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Effect of microstructural variables on the kinetic stability of aluminium and its alloys

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thesis
posted on 23.02.2017, 00:52 by Zhou, Xian
Microstructure plays a major role in the corrosion of engineering metals and alloys, particularly for aluminium alloys. For any alloy system, microstructure is not well-accounted for when considering electrochemical stability, which is typically described in terms of equilibrium thermodynamics, i.e. Pourbaix diagrams. However, in an engineering context, a likelihood of corrosion as predicted by thermodynamics is not as useful as knowing the kinetic response of reactive metals such as aluminium (i.e. how fast a metal reacts in a certain environment). This work presents a first step towards developing a physical, mechanistic, understanding and representation of kinetic stability for aluminium-based metals, as an engineering alternative to Pourbaix diagrams. The rationale for this is to be able to subsequently compare the impact of ‘structural’ features, which are not presently considered in equilibrium thermodynamics – however such features are critical to engineering materials. Three key microstructural heterogeneities are studied as model structural variables. This includes: the presence of differing grain boundary density, different number density of precipitates, and varying degrees of crystallinity. To accompany the electrochemical studies, a range of careful specimen preparation and microstructural characterisation has been carried out.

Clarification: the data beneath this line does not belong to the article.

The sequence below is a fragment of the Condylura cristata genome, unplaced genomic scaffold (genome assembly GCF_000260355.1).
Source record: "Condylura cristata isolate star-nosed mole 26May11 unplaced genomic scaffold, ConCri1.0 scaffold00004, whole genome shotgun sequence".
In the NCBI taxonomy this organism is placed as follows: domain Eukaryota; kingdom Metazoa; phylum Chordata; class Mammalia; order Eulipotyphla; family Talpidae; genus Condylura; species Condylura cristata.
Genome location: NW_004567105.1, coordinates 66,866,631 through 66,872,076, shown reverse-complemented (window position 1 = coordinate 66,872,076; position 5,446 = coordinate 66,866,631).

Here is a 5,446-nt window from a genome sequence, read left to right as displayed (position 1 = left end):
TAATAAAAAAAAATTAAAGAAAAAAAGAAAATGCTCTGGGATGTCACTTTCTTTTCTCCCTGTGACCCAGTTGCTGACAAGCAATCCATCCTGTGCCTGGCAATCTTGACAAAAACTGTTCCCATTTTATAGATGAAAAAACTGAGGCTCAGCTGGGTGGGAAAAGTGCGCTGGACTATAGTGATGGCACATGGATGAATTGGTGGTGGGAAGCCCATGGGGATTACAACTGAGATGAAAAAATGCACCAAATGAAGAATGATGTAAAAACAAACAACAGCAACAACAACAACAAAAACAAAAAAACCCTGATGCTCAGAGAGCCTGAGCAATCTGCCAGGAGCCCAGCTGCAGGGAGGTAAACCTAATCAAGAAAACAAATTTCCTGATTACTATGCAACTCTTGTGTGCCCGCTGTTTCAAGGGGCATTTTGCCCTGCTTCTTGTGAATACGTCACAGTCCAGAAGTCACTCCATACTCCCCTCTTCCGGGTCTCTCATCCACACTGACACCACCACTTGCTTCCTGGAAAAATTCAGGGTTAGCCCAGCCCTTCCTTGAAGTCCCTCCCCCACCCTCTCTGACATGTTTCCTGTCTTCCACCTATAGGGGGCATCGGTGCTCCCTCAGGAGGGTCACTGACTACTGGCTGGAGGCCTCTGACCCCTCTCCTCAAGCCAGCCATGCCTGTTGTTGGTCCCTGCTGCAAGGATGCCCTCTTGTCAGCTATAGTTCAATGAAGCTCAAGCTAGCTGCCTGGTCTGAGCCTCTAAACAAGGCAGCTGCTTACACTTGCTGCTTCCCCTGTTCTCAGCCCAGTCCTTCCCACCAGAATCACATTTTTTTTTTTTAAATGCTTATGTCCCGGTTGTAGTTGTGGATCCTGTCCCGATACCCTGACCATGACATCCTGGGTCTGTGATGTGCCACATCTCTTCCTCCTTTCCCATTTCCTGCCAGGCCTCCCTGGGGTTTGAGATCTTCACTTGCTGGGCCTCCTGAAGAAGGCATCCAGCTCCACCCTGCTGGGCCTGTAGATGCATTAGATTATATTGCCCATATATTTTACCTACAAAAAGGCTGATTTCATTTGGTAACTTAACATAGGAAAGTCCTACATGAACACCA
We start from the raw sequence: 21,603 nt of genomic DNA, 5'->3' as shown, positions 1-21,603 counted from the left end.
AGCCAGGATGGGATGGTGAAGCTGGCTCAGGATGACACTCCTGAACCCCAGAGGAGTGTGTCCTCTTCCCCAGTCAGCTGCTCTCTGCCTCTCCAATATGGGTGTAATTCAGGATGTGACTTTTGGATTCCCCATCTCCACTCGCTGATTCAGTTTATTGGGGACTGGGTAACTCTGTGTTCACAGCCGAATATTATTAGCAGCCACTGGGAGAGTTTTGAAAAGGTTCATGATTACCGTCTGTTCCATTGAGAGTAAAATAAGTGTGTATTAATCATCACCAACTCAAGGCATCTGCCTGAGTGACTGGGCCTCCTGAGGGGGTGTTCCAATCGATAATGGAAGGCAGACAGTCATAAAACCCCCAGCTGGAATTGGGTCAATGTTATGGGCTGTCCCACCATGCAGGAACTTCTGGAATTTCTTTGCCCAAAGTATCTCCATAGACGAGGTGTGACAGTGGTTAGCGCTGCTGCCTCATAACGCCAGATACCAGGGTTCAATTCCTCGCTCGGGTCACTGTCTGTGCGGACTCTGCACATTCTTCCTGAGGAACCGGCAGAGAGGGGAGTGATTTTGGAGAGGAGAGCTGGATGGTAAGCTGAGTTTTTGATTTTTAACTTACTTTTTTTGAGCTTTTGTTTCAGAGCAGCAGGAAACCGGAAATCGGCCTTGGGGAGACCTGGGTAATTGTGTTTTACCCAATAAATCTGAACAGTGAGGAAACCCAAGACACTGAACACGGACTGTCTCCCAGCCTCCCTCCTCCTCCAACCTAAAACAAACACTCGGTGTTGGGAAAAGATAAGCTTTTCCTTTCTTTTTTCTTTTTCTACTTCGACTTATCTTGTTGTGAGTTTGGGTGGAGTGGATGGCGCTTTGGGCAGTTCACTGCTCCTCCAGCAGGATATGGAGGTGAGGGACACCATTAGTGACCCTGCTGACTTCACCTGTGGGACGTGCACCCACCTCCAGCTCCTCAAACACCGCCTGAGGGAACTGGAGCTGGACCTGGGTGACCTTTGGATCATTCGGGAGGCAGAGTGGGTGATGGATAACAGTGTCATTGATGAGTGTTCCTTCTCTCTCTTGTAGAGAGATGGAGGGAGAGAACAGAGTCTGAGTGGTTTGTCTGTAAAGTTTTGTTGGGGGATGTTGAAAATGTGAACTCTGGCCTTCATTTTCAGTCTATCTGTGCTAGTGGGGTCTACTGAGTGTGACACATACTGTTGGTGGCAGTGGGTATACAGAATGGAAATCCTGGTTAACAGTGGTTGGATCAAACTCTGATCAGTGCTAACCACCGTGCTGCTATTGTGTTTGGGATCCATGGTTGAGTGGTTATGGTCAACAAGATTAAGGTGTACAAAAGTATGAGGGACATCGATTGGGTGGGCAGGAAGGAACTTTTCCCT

History

Campus location

Australia

Principal supervisor

Nick Birbilis

Year of Award

2014

Department, School or Centre

Materials Engineering

Course

Doctor of Philosophy

Degree Type

DOCTORATE

Faculty

Faculty of Engineering